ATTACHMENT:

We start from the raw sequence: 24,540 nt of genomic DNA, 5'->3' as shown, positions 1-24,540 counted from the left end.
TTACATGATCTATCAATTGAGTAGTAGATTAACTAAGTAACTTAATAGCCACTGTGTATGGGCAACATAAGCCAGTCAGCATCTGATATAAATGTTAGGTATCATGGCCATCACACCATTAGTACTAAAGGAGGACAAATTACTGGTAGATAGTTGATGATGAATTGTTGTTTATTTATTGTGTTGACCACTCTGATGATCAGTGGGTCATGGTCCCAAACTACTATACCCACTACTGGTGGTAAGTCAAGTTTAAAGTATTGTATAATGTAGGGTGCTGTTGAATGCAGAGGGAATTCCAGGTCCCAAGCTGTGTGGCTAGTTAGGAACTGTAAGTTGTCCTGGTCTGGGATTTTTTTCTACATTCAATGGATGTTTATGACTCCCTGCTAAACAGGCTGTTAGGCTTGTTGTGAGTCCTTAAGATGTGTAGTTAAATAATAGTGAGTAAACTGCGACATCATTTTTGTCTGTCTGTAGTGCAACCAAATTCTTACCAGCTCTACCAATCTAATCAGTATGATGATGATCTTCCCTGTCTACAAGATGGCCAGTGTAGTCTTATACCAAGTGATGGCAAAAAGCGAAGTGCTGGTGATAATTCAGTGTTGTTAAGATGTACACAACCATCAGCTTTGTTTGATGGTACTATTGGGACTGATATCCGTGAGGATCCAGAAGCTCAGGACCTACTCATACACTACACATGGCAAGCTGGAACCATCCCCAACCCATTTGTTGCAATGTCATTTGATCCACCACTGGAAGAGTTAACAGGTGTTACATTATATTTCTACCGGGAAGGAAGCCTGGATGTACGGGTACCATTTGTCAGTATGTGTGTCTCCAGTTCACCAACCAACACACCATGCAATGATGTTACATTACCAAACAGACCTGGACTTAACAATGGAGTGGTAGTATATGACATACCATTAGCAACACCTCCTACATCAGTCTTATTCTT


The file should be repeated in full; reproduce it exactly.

We start from the raw sequence: 24,540 nt of genomic DNA, 5'->3' as shown, positions 1-24,540 counted from the left end.
TTACATGATCTATCAATTGAGTAGTAGATTAACTAAGTAACTTAATAGCCACTGTGTATGGGCAACATAAGCCAGTCAGCATCTGATATAAATGTTAGGTATCATGGCCATCACACCATTAGTACTAAAGGAGGACAAATTACTGGTAGATAGTTGATGATGAATTGTTGTTTATTTATTGTGTTGACCACTCTGATGATCAGTGGGTCATGGTCCCAAACTACTATACCCACTACTGGTGGTAAGTCAAGTTTAAAGTATTGTATAATGTAGGGTGCTGTTGAATGCAGAGGGAATTCCAGGTCCCAAGCTGTGTGGCTAGTTAGGAACTGTAAGTTGTCCTGGTCTGGGATTTTTTTCTACATTCAATGGATGTTTATGACTCCCTGCTAAACAGGCTGTTAGGCTTGTTGTGAGTCCTTAAGATGTGTAGTTAAATAATAGTGAGTAAACTGCGACATCATTTTTGTCTGTCTGTAGTGCAACCAAATTCTTACCAGCTCTACCAATCTAATCAGTATGATGATGATCTTCCCTGTCTACAAGATGGCCAGTGTAGTCTTATACCAAGTGATGGCAAAAAGCGAAGTGCTGGTGATAATTCAGTGTTGTTAAGATGTACACAACCATCAGCTTTGTTTGATGGTACTATTGGGACTGATATCCGTGAGGATCCAGAAGCTCAGGACCTACTCATACACTACACATGGCAAGCTGGAACCATCCCCAACCCATTTGTTGCAATGTCATTTGATCCACCACTGGAAGAGTTAACAGGTGTTACATTATATTTCTACCGGGAAGGAAGCCTGGATGTACGGGTACCATTTGTCAGTATGTGTGTCTCCAGTTCACCAACCAACACACCATGCAATGATGTTACATTACCAAACAGACCTGGACTTAACAATGGAGTGGTAGTATATGACATACCATTAGCAACACCTCCTACATCAGTCTTATTCTT